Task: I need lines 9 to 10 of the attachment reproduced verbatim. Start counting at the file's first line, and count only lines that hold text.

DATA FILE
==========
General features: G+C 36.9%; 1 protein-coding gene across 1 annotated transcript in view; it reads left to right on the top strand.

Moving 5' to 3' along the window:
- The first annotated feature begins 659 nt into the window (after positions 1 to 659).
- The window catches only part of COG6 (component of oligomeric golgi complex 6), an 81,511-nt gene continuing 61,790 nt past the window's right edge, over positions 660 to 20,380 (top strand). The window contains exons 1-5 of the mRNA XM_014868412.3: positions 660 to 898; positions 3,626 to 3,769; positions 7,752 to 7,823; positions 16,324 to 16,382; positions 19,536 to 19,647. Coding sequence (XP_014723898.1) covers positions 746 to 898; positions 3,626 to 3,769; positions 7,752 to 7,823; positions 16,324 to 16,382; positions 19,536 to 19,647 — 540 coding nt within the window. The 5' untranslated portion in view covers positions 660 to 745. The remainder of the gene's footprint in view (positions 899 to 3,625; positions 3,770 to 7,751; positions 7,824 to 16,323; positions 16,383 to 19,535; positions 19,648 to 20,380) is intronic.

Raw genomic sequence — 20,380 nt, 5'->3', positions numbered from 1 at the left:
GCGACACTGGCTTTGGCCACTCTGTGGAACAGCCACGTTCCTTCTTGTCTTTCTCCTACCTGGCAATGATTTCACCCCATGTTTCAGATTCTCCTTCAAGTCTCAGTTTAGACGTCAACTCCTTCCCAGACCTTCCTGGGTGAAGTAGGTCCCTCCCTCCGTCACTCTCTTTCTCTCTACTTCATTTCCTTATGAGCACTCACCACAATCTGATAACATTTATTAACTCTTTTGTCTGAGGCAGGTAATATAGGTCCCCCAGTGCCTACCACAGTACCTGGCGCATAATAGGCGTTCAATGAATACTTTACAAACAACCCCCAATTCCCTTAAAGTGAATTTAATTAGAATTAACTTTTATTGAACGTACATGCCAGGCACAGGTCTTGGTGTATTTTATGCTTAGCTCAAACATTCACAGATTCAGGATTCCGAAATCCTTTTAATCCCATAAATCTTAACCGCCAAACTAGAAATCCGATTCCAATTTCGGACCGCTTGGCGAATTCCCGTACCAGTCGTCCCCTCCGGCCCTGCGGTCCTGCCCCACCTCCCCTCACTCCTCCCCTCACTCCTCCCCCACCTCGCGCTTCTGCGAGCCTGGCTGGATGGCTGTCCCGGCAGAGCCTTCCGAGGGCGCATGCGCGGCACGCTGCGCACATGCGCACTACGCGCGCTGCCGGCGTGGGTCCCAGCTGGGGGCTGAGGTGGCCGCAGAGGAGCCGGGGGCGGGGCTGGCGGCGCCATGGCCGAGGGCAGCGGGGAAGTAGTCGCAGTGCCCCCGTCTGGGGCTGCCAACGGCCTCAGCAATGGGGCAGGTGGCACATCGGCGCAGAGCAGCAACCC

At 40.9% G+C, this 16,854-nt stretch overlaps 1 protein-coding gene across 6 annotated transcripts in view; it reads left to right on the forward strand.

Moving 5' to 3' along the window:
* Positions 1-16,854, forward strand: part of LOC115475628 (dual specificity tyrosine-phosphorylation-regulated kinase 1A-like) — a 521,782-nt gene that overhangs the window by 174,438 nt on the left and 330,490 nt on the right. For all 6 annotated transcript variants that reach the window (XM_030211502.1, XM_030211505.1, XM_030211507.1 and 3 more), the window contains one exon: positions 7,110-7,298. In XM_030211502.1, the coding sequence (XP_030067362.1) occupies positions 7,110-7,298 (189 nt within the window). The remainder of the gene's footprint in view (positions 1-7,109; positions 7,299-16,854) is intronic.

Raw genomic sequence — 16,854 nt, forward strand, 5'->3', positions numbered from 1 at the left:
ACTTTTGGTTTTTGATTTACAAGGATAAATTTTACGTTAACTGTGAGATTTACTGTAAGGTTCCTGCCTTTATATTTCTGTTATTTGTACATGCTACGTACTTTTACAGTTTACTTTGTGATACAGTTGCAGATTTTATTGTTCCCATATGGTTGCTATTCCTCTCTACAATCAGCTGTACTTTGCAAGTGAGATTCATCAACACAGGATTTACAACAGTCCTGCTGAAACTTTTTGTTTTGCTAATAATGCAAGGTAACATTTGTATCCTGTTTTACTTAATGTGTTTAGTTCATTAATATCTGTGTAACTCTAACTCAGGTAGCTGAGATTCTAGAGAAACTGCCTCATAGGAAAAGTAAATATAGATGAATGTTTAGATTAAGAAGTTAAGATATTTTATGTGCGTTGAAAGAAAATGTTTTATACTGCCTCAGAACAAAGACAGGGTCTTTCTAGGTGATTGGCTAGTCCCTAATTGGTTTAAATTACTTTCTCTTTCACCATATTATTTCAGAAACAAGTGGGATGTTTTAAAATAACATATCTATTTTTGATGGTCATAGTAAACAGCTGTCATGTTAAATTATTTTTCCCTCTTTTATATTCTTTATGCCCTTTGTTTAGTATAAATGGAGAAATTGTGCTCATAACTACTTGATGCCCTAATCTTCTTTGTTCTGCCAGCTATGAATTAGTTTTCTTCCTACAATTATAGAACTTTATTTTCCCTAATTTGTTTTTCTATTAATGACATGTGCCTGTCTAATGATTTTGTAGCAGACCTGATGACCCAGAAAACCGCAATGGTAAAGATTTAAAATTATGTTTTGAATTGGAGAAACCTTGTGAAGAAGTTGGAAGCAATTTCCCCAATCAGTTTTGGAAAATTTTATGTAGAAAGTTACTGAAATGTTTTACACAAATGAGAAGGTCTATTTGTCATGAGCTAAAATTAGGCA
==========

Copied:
* Positions 1-16,854, forward strand: part of LOC115475628 (dual specificity tyrosine-phosphorylation-regulated kinase 1A-like) — a 521,782-nt gene that overhangs the window by 174,438 nt on the left and 330,490 nt on the right. For all 6 annotated transcript variants that reach the window (XM_030211502.1, XM_030211505.1, XM_030211507.1 and 3 more), the window contains one exon: positions 7,110-7,298. In XM_030211502.1, the coding sequence (XP_030067362.1) occupies positions 7,110-7,298 (189 nt within the window). The remainder of the gene's footprint in view (positions 1-7,109; positions 7,299-16,854) is intronic.

Raw genomic sequence — 16,854 nt, forward strand, 5'->3', positions numbered from 1 at the left: